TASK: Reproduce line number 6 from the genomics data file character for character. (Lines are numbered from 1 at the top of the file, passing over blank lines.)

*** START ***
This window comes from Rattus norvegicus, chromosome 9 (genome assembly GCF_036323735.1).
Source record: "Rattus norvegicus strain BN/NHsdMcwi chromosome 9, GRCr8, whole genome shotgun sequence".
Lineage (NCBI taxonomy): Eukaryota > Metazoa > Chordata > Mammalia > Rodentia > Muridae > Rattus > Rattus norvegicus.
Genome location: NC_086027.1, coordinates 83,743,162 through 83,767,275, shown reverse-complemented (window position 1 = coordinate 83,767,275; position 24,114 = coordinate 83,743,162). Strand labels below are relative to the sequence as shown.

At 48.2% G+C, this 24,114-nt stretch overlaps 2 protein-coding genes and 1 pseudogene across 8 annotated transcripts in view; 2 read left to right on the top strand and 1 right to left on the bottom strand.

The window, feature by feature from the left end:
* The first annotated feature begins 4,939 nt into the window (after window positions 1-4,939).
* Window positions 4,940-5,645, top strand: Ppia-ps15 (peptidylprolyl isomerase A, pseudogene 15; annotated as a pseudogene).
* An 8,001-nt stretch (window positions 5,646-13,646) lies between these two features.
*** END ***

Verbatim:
The window, feature by feature from the left end: